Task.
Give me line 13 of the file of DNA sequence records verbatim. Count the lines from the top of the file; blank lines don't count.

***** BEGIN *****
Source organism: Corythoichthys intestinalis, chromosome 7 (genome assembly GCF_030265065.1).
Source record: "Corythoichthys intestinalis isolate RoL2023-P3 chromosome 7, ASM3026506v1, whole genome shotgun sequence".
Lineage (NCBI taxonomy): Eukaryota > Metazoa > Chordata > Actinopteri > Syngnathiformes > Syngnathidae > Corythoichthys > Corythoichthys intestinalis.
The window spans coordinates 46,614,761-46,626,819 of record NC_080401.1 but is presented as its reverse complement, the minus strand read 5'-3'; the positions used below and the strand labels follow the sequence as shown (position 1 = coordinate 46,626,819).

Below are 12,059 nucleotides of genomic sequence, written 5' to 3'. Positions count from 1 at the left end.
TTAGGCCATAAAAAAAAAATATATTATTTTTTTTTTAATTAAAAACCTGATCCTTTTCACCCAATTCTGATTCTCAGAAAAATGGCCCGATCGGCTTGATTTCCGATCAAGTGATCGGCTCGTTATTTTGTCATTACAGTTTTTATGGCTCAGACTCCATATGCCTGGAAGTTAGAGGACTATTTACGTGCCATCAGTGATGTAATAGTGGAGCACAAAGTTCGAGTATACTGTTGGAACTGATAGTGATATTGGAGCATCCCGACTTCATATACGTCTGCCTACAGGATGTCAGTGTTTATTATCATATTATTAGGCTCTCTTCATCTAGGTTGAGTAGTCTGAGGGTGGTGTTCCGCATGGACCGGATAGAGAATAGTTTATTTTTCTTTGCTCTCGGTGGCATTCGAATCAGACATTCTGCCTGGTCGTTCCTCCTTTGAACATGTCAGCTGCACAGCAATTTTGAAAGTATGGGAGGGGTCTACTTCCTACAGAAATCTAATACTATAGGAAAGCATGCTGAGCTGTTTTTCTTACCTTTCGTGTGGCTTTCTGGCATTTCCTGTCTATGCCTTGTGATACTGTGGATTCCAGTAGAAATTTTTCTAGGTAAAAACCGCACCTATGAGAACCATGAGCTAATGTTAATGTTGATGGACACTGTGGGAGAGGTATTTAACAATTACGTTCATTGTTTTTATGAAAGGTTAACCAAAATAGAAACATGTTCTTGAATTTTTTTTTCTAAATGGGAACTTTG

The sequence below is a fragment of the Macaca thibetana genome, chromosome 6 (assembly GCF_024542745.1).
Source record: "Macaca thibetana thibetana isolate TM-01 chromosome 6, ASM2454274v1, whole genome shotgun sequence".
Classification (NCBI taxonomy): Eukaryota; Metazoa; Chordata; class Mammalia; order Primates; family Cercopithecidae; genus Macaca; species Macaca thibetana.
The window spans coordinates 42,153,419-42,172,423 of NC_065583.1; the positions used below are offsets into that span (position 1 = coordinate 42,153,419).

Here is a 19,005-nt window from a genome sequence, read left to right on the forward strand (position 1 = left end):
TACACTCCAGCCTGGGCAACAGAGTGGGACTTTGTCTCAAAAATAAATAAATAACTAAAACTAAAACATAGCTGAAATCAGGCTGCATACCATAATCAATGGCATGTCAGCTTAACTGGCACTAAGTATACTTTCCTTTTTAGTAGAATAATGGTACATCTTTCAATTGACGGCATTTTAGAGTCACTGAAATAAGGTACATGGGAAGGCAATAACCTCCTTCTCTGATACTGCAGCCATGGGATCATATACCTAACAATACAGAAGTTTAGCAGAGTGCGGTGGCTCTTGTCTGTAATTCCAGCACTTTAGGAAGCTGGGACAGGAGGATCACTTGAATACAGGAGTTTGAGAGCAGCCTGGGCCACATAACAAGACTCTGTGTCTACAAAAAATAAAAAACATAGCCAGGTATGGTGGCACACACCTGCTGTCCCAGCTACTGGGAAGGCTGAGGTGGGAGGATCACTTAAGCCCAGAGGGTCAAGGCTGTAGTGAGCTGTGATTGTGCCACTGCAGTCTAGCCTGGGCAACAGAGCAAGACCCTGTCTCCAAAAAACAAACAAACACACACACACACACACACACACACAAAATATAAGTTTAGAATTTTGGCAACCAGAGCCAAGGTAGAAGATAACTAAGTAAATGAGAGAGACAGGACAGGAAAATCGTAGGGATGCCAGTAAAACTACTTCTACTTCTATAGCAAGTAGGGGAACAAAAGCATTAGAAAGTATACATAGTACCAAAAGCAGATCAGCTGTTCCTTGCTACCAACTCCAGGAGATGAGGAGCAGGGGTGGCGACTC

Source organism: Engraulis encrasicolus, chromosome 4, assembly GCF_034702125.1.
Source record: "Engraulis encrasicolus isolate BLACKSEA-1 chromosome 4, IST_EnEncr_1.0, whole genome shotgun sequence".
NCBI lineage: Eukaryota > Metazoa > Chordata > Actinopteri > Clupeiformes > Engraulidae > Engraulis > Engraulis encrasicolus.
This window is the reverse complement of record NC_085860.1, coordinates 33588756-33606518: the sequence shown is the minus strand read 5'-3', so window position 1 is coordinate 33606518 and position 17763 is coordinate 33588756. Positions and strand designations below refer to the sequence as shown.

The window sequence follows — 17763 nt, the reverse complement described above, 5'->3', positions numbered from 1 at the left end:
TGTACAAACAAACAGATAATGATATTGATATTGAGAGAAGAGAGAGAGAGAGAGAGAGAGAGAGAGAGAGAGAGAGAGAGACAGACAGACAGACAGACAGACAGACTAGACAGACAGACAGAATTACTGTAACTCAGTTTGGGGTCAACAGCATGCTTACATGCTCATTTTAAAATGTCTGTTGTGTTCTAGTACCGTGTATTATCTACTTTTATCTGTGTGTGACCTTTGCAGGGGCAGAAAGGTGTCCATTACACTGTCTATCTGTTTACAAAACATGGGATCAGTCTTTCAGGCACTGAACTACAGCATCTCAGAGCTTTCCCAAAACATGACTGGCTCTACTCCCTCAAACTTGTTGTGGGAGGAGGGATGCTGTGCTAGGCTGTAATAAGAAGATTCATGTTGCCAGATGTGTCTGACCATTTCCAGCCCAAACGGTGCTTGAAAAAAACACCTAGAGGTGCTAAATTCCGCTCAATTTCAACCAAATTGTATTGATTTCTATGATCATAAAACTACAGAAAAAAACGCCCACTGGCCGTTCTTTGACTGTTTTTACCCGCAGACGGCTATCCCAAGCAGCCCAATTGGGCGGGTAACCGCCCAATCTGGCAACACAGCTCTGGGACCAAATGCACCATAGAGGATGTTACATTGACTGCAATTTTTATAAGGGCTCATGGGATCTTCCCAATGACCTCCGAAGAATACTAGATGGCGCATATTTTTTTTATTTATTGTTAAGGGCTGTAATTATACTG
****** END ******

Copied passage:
Source organism: Engraulis encrasicolus, chromosome 4, assembly GCF_034702125.1.